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sweet winter

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Abe can’t quite believe it’s been almost three years.

They were only first years when they met—young, unsure, desperate to prove themselves. It took them so long to translate each other’s languages, to finally piece together their conversations into something that made sense. Mihashi is not like other people. He does not think the same way, react the same way, express himself the same way. Mihashi is different , and Abe can meet him where he is. And now they’re dating.

But all this isn’t to say that Mihashi doesn’t still manage to find ways to surprise him.

“Abe,” Mihashi says, tugging the hem of Abe’s jersey after practice. Abe pauses in the dugout and waits.

“I was wondering…” Mihashi murmurs, “…if you had plans on Christmas Eve?”

Oh. Hm.

“I don’t have any plans,” Abe says, because he doesn’t—not really. He’d assumed he’d be spending the day with Mihashi at one of their houses, curled up in blankets and watching TV or a movie. That would be easy. Comfortable. No need to make complicated plans, Abe thought.

But if Mihashi has something in mind….

“If you want, I was thinking,” Mihashi says finally, wringing the bottom of his practice jersey between his fingers. “I thought… maybe… we could see the lights in town?”

The plan sounds fun, but what really makes Abe smile is that Mihashi is the one planning it. Three years ago, Mihashi could barely ask him a question. Now he’s asking him on dates.

“I’d love to go,” Abe says. “What time should we meet?”

“Um… seven?”

“Okay. I’ll meet you at your house at seven.”


Abe reaches forward and runs his hand gently through Mihashi’s soft hair, and Mihashi leans into his touch. God—it’s still so surreal, sometimes, that he can do this, that he’s allowed to have this. “I can’t wait,” he tells Mihashi, and he means it.

Abe makes sure that Mihashi dresses warmly before they bike into town. They lock up their bikes near the public library and then go the rest of the way on foot. The sun has long since gone down, but the street is illuminated by dazzling colorful lights that arch over the street and line shop windows. Yellow lights spiral up lamp posts, and icicle lights hang down between street signs. Overhead, an arc of twinkling blue snowflakes stretches out across the two sides of the street. It reflects in Mihashi’s eyes and makes Abe reach out and take his hand.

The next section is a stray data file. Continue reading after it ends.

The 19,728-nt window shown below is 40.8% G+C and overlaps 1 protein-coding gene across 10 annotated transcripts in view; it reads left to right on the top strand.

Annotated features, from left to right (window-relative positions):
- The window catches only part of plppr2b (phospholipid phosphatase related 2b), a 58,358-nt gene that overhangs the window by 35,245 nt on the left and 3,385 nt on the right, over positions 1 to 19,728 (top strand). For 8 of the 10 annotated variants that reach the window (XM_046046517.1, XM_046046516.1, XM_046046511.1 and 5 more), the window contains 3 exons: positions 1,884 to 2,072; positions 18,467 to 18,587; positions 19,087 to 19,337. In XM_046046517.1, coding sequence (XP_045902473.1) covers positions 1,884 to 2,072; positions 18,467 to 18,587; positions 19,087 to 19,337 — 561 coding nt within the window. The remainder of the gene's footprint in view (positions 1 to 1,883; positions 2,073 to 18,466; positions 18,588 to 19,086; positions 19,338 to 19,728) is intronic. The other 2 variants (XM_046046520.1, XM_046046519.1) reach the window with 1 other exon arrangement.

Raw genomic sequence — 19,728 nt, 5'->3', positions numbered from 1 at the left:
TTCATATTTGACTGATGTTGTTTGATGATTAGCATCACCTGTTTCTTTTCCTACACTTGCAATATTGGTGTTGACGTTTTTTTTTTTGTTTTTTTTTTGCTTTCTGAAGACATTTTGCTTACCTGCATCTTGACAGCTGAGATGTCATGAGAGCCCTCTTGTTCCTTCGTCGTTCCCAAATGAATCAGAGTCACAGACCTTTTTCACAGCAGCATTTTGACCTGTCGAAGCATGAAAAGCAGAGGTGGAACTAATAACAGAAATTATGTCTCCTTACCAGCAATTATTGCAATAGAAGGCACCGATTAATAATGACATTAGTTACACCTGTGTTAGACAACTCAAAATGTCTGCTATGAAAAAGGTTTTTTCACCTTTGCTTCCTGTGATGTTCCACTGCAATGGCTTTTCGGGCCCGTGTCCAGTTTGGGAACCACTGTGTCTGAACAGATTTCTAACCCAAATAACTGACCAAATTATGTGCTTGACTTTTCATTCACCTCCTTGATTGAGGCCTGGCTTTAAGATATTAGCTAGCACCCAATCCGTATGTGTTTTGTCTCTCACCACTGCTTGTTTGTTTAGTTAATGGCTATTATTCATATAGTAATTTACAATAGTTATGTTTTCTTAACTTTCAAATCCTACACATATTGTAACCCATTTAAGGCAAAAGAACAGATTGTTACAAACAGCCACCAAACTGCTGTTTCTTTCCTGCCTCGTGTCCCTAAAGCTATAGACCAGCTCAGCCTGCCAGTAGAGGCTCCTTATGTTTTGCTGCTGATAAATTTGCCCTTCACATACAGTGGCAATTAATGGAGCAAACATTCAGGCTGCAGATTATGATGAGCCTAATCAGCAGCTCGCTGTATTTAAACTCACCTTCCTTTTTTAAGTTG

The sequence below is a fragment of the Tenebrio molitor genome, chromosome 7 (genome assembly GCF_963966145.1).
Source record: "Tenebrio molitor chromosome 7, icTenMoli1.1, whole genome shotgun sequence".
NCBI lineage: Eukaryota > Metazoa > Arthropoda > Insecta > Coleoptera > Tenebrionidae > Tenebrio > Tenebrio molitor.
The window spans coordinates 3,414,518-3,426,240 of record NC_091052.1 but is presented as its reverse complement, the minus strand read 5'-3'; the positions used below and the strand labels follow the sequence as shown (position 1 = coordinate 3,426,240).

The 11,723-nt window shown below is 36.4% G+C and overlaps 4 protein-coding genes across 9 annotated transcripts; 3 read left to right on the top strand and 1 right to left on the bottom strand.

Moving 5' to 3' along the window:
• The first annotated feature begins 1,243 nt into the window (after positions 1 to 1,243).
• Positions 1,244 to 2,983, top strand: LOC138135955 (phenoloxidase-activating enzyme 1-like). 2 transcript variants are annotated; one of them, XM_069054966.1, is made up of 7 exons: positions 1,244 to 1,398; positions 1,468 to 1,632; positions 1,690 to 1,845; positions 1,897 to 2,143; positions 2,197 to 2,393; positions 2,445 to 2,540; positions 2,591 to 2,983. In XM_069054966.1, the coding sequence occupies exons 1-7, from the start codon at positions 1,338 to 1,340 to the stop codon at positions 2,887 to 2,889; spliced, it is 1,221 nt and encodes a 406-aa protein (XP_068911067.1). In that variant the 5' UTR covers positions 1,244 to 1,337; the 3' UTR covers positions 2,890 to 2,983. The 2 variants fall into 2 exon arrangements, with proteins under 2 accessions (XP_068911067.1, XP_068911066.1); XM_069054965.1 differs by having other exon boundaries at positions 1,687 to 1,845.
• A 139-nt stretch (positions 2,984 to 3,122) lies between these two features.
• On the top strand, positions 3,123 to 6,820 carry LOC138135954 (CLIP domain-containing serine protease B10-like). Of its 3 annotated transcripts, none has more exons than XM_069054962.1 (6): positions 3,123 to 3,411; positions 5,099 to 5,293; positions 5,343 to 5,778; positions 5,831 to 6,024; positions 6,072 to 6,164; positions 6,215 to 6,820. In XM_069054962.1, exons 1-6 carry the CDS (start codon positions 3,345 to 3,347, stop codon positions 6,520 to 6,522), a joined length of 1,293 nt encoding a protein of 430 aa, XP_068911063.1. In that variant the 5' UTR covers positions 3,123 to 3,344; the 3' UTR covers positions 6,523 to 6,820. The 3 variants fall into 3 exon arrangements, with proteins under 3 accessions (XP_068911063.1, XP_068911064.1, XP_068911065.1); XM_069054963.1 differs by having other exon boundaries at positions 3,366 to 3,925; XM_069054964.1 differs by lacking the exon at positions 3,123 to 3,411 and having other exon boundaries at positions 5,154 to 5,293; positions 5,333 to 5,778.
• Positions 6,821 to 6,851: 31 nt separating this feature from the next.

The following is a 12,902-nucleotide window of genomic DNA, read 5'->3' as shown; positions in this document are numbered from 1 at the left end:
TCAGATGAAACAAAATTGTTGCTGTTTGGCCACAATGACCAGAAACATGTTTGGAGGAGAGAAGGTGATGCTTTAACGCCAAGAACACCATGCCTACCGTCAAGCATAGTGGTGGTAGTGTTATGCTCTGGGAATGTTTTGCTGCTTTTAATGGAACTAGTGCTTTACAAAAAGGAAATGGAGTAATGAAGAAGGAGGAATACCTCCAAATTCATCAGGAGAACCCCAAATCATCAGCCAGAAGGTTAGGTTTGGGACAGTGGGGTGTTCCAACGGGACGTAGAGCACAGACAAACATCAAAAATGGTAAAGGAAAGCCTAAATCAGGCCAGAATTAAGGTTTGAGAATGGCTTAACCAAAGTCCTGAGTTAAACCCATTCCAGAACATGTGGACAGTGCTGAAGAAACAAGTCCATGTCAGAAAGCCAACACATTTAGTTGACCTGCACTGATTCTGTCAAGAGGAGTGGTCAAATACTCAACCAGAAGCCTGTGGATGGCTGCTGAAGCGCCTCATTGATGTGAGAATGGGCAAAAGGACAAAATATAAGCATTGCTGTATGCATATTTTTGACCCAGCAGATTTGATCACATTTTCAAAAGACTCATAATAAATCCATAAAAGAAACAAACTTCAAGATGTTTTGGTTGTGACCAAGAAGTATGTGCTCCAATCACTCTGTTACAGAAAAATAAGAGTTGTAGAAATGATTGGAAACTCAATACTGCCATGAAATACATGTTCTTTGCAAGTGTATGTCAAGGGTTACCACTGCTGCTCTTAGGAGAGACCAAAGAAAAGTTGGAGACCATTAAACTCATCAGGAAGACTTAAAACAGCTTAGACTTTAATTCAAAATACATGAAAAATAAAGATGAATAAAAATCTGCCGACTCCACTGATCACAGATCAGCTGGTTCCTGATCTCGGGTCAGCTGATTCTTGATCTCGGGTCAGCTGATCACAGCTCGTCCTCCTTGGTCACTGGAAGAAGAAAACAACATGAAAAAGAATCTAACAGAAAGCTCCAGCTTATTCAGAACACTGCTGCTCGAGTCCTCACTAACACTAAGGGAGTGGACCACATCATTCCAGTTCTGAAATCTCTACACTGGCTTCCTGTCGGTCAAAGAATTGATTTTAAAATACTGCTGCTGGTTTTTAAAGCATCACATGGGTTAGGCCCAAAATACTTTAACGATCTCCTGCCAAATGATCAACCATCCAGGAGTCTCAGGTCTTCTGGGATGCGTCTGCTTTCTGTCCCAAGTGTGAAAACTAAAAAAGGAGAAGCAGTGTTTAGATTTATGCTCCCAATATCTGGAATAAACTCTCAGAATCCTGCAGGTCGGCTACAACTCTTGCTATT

“Are you… having fun…?” Mihashi asks. He’s looking at Abe with a wide-eyed smile, and Abe’s heart melts a little more.

“This is great, Mihashi,” he says, giving his hand a squeeze.

The number of couples around them starts to increase as they draw nearer and nearer to the town center. Older married couples walk arm in arm down the pavement, young newlyweds smile at one other across upscale restaurant tables, and school-aged couples giggle at each other’s sides in front of the more impressive light displays. It’s a little strange, the realization that he and Mihashi are one of them—another couple out enjoying the lights on Christmas Eve. Mihashi leans closer into Abe’s side, and Abe leans back.

After fifteen minutes or so, Mihashi tugs gently on Abe’s arm and leads him left, down a couple blocks with trees covered in red lights that climb up the branches like ivy. They come upon a small dessert shop, and Mihashi brings them to a stop. The place looks, understandably, very busy. Abe must be frowning, because Mihashi frowns back and asks, “Do you not want to…?”

“No, this looks nice,” Abe clarifies. “I’m just not sure we’ll be able to get in without a reservation.”

And then Mihashi’s expression shifts, his eyes slipping to their shoes in a way that Abe can only describe as bashful .

“You made reservations?” Abe asks. After a moment or two, Mihashi begins to nod. “You did this by yourself?”

“I… last week… called them up,” Mihashi explains. “Before I asked you.”